A.M. Ahad—AP Hospital staff attend to the victims of a predawn firebomb attack on a bus as they receive treatment at the Medical College hospital in Dhaka, Bangladesh, on Feb. 3, 2015

Petrol bombs were thrown onto a packed bus

At least seven people died and 16 others were injured in an arson attack Tuesday on a crowded bus in Bangladesh, which is facing spiraling unrest amid strikes called by opposition parties demanding fresh elections.

The predawn attacks targeted sleepy passengers returning to the capital Dhaka from the eastern city of Cox’s Bazar. Many of those hurt have been admitted to hospital burn units, according to the Associated Press.

Since Jan. 5, the one-year anniversary of Prime Minister Sheikh Hasina’s re-election, 53 people have died from arson attacks during violent opposition strikes known as hartals. Instability and violence during hartals killed approximately 300 in 2013 in the lead-up to the last election.

The government blames the current wave of arson attacks on supporters of ex-Prime Minister Khaleda Zia’s Bangladesh Nationalist Party, which boycotted the 2014 polls and is now calling for a citywide transport shutdown to compel Hasina’s resignation. However, Zia denies any role in instigating the violence.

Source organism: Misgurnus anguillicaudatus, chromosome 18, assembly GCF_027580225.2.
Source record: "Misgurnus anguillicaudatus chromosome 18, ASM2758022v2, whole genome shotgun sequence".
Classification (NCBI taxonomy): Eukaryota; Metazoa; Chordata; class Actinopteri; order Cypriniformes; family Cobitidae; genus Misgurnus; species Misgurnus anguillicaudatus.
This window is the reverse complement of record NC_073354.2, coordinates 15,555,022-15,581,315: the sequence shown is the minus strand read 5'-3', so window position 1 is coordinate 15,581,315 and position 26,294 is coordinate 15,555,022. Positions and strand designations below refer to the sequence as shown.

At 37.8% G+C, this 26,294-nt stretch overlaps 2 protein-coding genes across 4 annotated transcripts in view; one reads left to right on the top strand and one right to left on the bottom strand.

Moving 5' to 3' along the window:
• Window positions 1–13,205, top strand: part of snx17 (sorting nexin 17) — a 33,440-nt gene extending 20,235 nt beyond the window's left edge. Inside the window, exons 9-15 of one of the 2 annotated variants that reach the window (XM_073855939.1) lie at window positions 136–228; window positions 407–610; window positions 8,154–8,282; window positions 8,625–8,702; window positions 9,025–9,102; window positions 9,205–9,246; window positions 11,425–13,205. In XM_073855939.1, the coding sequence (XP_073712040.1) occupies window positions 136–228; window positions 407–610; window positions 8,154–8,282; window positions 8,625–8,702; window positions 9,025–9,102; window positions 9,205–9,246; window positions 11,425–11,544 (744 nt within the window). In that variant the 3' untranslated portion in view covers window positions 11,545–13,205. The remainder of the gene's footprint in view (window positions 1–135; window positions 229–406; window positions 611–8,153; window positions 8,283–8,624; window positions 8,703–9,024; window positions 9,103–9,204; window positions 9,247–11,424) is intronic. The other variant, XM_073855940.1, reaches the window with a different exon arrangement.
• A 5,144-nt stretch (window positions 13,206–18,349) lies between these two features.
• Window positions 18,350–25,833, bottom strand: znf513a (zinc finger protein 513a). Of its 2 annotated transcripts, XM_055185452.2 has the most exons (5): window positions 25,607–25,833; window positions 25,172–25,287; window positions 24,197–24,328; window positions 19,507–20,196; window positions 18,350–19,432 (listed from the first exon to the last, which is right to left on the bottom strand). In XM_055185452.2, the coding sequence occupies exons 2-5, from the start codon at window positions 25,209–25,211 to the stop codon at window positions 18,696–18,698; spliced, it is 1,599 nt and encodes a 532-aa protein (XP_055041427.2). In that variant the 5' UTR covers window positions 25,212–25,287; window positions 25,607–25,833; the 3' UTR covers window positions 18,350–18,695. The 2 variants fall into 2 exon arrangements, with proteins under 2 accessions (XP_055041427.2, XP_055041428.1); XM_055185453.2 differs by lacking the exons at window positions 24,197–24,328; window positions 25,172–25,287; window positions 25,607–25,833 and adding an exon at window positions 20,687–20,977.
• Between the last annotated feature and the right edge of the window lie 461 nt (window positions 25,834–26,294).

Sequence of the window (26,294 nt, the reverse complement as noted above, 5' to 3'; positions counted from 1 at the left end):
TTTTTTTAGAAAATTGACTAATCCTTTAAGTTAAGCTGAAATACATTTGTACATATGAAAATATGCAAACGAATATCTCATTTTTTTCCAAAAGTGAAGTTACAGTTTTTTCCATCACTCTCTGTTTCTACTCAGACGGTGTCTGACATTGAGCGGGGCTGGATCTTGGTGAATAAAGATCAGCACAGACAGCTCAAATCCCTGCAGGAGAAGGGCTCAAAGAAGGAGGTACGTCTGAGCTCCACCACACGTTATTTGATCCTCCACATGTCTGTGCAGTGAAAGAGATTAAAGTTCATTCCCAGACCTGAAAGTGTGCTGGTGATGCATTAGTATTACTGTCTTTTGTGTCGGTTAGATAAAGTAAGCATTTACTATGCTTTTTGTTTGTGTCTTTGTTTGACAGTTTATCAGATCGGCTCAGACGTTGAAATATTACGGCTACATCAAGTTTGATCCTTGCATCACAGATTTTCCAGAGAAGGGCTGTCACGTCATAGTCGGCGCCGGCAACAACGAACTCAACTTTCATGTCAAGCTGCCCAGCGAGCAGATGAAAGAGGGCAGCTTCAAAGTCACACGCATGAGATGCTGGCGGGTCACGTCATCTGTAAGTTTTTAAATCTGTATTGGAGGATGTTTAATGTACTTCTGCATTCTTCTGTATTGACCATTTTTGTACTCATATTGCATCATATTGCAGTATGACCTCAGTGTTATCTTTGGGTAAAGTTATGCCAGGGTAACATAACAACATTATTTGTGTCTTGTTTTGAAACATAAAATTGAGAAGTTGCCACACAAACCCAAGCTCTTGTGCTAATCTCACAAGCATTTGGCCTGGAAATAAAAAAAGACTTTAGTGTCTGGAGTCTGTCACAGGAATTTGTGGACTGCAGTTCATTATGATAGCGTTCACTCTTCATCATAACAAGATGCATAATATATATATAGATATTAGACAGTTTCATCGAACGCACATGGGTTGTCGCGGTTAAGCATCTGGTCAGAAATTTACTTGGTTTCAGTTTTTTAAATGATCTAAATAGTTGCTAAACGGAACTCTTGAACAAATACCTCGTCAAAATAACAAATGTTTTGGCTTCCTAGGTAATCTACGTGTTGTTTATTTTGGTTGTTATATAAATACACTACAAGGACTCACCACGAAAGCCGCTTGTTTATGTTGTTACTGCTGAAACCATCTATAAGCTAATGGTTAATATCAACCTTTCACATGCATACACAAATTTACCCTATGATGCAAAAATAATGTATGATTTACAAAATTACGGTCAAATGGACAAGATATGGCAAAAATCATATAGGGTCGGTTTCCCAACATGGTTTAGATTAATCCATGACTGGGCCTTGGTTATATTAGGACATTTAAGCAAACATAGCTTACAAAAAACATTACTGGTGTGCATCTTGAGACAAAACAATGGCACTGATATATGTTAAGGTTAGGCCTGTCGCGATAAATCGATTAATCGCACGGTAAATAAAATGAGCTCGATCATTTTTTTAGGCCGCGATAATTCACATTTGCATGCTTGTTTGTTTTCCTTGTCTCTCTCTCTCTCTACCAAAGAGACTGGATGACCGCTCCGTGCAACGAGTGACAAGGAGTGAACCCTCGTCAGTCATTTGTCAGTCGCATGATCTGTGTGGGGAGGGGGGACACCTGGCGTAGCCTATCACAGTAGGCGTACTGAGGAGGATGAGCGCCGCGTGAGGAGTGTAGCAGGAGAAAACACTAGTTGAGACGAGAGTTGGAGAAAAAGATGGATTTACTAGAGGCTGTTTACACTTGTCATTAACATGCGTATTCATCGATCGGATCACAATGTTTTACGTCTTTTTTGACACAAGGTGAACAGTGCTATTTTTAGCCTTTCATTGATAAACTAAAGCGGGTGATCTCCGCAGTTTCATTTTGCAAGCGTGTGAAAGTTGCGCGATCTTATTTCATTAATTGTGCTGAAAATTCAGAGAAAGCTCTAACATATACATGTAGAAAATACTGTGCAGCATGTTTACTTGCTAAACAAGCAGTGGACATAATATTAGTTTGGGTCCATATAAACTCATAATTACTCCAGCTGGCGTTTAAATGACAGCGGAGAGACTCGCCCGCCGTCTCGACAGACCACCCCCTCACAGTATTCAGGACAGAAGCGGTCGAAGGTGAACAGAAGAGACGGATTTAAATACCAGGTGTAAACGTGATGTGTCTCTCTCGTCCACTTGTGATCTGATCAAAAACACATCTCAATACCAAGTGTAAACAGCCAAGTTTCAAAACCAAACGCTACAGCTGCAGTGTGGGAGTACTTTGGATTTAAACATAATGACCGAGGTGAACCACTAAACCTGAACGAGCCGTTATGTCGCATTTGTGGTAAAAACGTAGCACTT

A new election is scheduled for Bangladesh in 2019.

[AP]

TIME Bangladesh

Political Turmoil Sparks Fresh Violence in Bangladesh

BANGLADESH-POLITICS-UNREST-OPPOSITION
STRDEL—AFP/Getty Images Burning vehicles, set on fire by opposition demonstrators, are pictured during violent protests in Dhaka, Bangladesh, on Jan. 6, 2015

Street protests erupt a day after a senior opposition politician was shot and injured by unidentified assailants

The Bangladeshi capital Dhaka was hit by fresh violence on Thursday morning, with antigovernment protestors torching at least two vehicles a day after an opposition politician was shot and injured in what was reported to be a botched assassination attempt.

The attack on Riaz Rahman, a close aide to former Bangladeshi Prime Minister Khaleda Zia, drew international condemnation, with U.S. State Department spokesperson Marie Harf condemning the “use of violence for political objectives.” The U.S., she said, was “shocked and saddened” by the attack on the former Bangladeshi Foreign Minister.